Oct 26, 2013 12:02 PM
The Met Office is warning of the risk of a significant storm bringing exceptionally strong winds to parts of England and Wales on Sunday night into Monday morning.
Currently forecasts suggest a low pressure system will rapidly deepen just to the south west of the UK on later on Sunday, before moving across the country to be out over the North Sea by the afternoon on Monday.
This is expected to bring gusts of 60 - 80 mph widely across the southern half of the UK, with gusts of more than 80 mph possible in places - especially on exposed coasts.
Any major storm which occurs in early autumn has the potential to cause widespread severe disruption through falling trees, structural damage, transport disruption or power cuts and possibly flooding.
Frank Saunders, Chief Forecaster at the Met Office, said: "We are confident that a severe storm will affect Britain on Sunday night and Monday. We are now looking at refining the details about which areas will see the strongest winds and the heaviest rain.
"This is a developing situation and we'd advise people to stay up to date with our forecasts and warnings over the weekend, and be prepared to change their plans if necessary. We'll continue to work closely with authorities and emergency services to ensure they are aware of the expected conditions."
The storm is also expected to feature heavy rain for some parts of the country, which also has the potential to cause some localised impacts.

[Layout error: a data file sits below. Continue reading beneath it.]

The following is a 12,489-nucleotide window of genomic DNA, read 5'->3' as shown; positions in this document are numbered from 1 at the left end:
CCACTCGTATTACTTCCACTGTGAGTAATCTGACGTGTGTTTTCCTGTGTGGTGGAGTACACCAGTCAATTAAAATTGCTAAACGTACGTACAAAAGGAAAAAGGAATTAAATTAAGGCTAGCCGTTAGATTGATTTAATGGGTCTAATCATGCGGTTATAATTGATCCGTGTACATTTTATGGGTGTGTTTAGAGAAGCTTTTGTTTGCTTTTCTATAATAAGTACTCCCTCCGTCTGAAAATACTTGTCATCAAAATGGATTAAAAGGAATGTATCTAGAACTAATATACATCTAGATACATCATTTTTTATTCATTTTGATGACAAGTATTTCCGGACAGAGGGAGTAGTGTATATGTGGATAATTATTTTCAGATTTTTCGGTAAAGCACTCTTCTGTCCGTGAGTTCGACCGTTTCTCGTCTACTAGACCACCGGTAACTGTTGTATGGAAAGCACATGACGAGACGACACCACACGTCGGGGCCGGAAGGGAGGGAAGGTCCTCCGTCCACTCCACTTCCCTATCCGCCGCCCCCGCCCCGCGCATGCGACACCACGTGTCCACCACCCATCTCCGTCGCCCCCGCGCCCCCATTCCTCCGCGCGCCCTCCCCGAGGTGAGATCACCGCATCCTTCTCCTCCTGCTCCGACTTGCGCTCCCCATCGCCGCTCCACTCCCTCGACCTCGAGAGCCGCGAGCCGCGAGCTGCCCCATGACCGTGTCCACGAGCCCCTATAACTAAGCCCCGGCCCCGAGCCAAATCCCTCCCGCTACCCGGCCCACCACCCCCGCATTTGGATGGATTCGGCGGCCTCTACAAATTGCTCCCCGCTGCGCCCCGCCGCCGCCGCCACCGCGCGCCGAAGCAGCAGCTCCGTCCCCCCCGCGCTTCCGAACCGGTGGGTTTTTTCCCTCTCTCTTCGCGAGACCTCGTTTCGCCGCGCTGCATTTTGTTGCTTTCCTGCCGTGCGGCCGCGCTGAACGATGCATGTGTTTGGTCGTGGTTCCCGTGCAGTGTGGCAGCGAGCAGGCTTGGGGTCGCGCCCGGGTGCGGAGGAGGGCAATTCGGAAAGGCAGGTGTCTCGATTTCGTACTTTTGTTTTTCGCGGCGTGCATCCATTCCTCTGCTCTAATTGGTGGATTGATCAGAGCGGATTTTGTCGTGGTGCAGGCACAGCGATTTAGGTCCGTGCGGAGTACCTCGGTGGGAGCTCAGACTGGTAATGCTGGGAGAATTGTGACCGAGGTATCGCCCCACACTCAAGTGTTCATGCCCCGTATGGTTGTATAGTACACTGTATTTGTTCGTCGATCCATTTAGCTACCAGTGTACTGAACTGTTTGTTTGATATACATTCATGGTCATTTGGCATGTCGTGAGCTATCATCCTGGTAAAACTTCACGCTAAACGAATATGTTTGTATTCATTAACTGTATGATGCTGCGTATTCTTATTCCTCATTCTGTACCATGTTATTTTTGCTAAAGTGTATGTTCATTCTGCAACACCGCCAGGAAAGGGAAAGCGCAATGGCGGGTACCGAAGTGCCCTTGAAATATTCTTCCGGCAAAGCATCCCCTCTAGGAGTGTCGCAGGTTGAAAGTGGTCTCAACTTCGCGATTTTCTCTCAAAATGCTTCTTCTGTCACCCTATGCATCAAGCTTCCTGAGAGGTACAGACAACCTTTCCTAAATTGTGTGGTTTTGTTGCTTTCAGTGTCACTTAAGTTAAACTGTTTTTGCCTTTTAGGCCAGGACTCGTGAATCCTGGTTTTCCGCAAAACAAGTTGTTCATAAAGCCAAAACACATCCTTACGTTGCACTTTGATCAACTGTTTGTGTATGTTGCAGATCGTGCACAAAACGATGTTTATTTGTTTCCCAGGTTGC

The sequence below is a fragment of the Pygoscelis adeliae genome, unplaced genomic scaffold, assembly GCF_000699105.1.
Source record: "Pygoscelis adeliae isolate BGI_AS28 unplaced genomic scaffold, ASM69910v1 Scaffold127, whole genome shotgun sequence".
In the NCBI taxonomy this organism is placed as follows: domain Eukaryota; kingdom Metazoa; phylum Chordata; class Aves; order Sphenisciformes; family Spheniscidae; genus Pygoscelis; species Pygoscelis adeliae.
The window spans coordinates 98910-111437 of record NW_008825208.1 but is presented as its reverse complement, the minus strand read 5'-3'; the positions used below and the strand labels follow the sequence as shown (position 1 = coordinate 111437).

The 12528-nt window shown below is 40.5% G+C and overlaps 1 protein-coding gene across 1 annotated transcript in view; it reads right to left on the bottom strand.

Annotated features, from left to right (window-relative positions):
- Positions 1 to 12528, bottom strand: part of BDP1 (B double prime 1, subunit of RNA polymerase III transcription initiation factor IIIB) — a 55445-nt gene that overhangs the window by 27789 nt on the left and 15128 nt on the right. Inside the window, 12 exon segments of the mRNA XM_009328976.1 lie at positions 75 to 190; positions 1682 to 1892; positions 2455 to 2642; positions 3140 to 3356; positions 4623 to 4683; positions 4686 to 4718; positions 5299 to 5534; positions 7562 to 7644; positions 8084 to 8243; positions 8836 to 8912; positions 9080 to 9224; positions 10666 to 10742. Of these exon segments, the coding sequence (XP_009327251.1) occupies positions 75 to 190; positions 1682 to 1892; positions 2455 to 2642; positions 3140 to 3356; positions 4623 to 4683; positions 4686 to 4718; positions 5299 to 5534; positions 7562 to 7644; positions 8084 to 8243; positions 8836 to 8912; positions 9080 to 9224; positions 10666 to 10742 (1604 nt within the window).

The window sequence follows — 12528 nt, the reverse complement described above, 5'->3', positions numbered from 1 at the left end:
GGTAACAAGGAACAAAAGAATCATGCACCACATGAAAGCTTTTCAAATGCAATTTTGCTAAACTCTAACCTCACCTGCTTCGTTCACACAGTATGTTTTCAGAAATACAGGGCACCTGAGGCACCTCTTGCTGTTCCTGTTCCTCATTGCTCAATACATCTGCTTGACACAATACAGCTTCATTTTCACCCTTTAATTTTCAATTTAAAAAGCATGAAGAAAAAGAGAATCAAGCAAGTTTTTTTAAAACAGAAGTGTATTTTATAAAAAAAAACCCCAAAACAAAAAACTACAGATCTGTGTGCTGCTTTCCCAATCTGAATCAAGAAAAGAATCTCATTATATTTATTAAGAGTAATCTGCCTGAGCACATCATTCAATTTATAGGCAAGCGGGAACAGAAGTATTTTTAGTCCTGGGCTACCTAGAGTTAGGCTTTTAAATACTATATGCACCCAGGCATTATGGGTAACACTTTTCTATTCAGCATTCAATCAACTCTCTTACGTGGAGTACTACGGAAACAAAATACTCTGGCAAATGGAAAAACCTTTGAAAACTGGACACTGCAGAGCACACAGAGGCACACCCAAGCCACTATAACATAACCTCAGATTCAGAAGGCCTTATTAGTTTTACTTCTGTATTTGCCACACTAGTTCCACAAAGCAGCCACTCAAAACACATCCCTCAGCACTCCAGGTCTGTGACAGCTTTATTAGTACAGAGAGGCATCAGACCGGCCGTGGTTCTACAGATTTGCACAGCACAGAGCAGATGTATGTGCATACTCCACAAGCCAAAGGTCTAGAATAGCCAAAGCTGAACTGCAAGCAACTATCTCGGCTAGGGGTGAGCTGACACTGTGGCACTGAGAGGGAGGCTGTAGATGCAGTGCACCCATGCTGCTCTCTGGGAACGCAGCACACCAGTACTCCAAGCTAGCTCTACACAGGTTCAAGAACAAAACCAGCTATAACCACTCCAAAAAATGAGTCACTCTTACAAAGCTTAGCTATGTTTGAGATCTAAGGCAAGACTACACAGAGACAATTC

An Environment Agency spokesperson said: "Environment Agency teams are out working to minimise river flood risk, clearing debris from streams and unblocking culverts. We will continue to closely monitor the situation ready to issue flood warnings if needed. We are supporting local authorities who will respond to any reports of surface water flooding."
"Seafronts, quaysides, jetties should be avoided due to the risk of overtopping by waves and wind blown shingle. People are advised to sign up to receive free flood warnings from the Environment Agency website, check weather reports on the Met Office website and be prepared to change travel plans."
Martin Hobbs the head of Asset Resilience at the Highways Agency: "We are working closely with the Met Office to monitor conditions ahead of the weather being forecast over the weekend. Drivers, especially those considering a trip with a caravan this weekend, are encouraged to think carefully before setting off as driving conditions are expected to be difficult on Sunday evening and Monday. If you do have to make a journey by road, be prepared, plan your journey in advance and check the latest weather conditions along your route.
"Be aware of sudden gusts of wind, and give high-sided vehicles, caravans, motorbikes and bicycles plenty of space. In the event of persistent high winds we may need to close certain bridges to traffic for a period, so please be alert for warnings of closures and follow signposted diversion routes."
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